|TKTS stands in Times Square.|
|Front of International Student Center, hostel.|
Anyway, my weekend began on a Megabus from Syracuse around 1.30pm Friday, which made it to the city (two hours late) around 7.30pm. Originally, I had planned to run to my hostel, check in and make it to a broadway show, but now I didn't have time. So rather than rush, I meandered uptown, people-watching and searching for good eats on the way. And let me tell you, if you like food and people-watching, go to New York.
Eventually I made it to my hostel on W. 88th St. near Central Park (prime real estate) around 9.30, ate some Lo Mein and turned in around 11pm. (Side note, the Chinese place I got food from that night had an A rating from the city for it's health and sanitation inspection, and the McDonald's with the marquis on W. 42nd St. had a B. Just sayin'.)
Saturday morning, I woke up and went for a run in Central Park, grabbed breakfast on 87th and Columbus, watched people from a bench in the park for a while, and then made my way over to the Museum of Natural History for the day. It was around this time that I realized it's not as weird as one might think to be alone in a place like New York. It's really easy to spend a couple days there on your own, maybe because you're surrounded by 20 million people at any given moment, anyway.
|Line at Museum of Natural History.|
Anyway, like I said, I spent the day at the museum (some really cool exhibits about bio luminescence and flying dinosaurs I recommend if you're down that way, and twelve years old like myself), and then around four in the afternoon, I made my way downtown to buy tickets for a show and some food for dinner; which ended up being Potted Potter and Pizza from John's on 44th, respectively (and both these things I HIGHLY recommend as well, no matter the age of your internal child).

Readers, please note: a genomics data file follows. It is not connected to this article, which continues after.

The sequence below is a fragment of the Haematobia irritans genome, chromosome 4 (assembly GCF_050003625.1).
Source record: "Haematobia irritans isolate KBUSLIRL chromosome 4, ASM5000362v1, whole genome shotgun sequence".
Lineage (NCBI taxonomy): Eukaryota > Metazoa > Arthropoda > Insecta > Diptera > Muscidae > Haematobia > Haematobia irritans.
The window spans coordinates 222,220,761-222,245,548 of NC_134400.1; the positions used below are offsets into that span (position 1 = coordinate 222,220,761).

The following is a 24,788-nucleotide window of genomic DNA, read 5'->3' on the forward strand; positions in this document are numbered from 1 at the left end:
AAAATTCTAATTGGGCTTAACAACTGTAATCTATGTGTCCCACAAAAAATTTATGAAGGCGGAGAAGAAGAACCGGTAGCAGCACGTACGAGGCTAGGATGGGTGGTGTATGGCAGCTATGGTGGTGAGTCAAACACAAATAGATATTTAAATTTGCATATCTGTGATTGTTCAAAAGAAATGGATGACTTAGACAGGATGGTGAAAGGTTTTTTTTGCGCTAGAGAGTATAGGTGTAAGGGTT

Sunday morning I ran in the park again, but had less of a plan for the day so, afterwards, spent a lot of time walking around. Until, around noon, I stumbled on an exhibit on South Street Seaport (which, by the way, is so strangely unlike the rest of the city) called Bodies. This was a pretty exceptional experience because, not only were human bodies the topic of the exhibit, but also the content.
All the displays were human cadavers. Creepy, yes. Educational, also yes. For example, I got to hold a preserved brain, which was overwhelmingly weird/cool/weird/weird. But I did my best to treat the exhibit with a high level of respect.
After experiencing this most informative/uncomfortable exhibit, I met with friend and fellow SMC student, Morgan, for lunch in Manhattan, before going back to her house on Long Island. There, we hung out, saw a movie, and crashed for the night. Then in the morning I woke up, had a delicious Long Island bagel, and started the journey back home.
It was a whirlwind trip, and totally worth it. I love spending time in the city because there's so much to do, and if you can do it all cheap it feels like an accomplishment!
Thanks for reading!